Simon Polichinel von der Maase,SeniorResearcher, VIEWS (Peace Research Institute Oslo)
10:00 – 11:00
Panel Discussion

Session 3: Leveraging AI in Diplomacy and Foreign Affairs: Transformative opportunities and future applications

In a world grappling with unprecedented challenges, encompassing intricate geopolitical conflicts, urgent humanitarian crises, and emerging cyber threats, the demand for innovative, data-centric foreign policy and diplomacy has grown more pronounced than ever before. As the world faces complex challenges, AI potentially offers a tool to help navigate these complexities and drive innovation in international relations. Our session assembles a diverse panel of experts, representing various fields, to investigate the profound potential of AI in reshaping the landscape of global diplomacy and foreign policy. As host of this session, the Data Innovation Lab will present the outcomes of our recent workshop conducted with foreign policy experts in exploring where AI can potentially augment their work, and where it should not be applied due to ethical, privacy and other concerns. Our distinguished guest speakers will share their firsthand experiences of implementing AI within the realms of foreign policy and international organizations. Following their presentations, we will delve into an engaging follow-up discussion to explore deeper into their insights and expertise.

Organizer: Data Innovation Lab @ German Federal Foreign Office

Hans-Christian Mangelsdorf, Chief Data Scientist, German Foreign Office
Martin Waehlisch, Team leader, UN DPPA
Anusha Dandapani, Chief Data and Analytics, United Nations International Computing Center

Moderator: Dr Amandine Gnanguenon,Senior Advisor to the German Federal Foreign Office, Data Innovation Lab
11:15 – 11:45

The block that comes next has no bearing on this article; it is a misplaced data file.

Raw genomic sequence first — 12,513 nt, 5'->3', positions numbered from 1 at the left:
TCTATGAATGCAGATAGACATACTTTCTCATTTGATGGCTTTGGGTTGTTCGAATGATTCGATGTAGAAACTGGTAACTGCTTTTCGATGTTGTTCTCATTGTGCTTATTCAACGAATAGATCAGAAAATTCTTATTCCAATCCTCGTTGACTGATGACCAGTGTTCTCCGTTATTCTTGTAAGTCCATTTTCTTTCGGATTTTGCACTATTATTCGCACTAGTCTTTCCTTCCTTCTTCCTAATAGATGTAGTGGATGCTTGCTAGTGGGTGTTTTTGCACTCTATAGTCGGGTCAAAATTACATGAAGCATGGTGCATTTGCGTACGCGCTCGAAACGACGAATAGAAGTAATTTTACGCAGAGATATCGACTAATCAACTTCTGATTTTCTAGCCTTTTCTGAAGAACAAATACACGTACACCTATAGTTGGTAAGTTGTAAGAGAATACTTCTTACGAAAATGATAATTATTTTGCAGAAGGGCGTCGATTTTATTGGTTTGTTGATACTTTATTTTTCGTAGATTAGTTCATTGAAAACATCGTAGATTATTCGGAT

Short Presentation

Session 4: The Arab Risk Monitor: Measuring complex risks for data-driven, evidence-based policy making

Organizer: Conflict and Development Section, UN Economic and Social Commission for Western Asia, Lebanon

Raffaele Bertini, Economic Affairs Officer, UNESCWA
Hong Pum Chung, Statistician, UNESCW
12:00 – 12:30
Short Presentation
Session 5: Getting Data Ready for Policy – Designing a Climate-Conflict-Vulnerability Index

We will present our development of the Climate-Conflict-Vulnerability Index. The index combines different data from the three pillars Climate, Conflict and Vulnerability and allows policymakers to investigate areas of the world, where the intersection of these three dimensions present compound risk. While many other indexes are available only on a very low spatial and temporal (i.e. national and annual) resolution, the CCVI has a 0.5°x0.5° spatial and quarterly temporal resolution. Thus, allowing a more detailed analysis for policy-makers.

The development is done by the Center for Crisis Early Warning (CCEW) from the University of the Bundeswehr and Potsdam Institute for Climate Impact Research (PIK) for the German Federal Foreign Office (GFFO) and is planned to be completed by the end of 2025.

In the presentation we will show the scientific development and challenges of the index as well as how we plan to integrate this into our policy making at the GFFO.

Organizer: : German Federal Foreign Office – PREVIEW and CCEW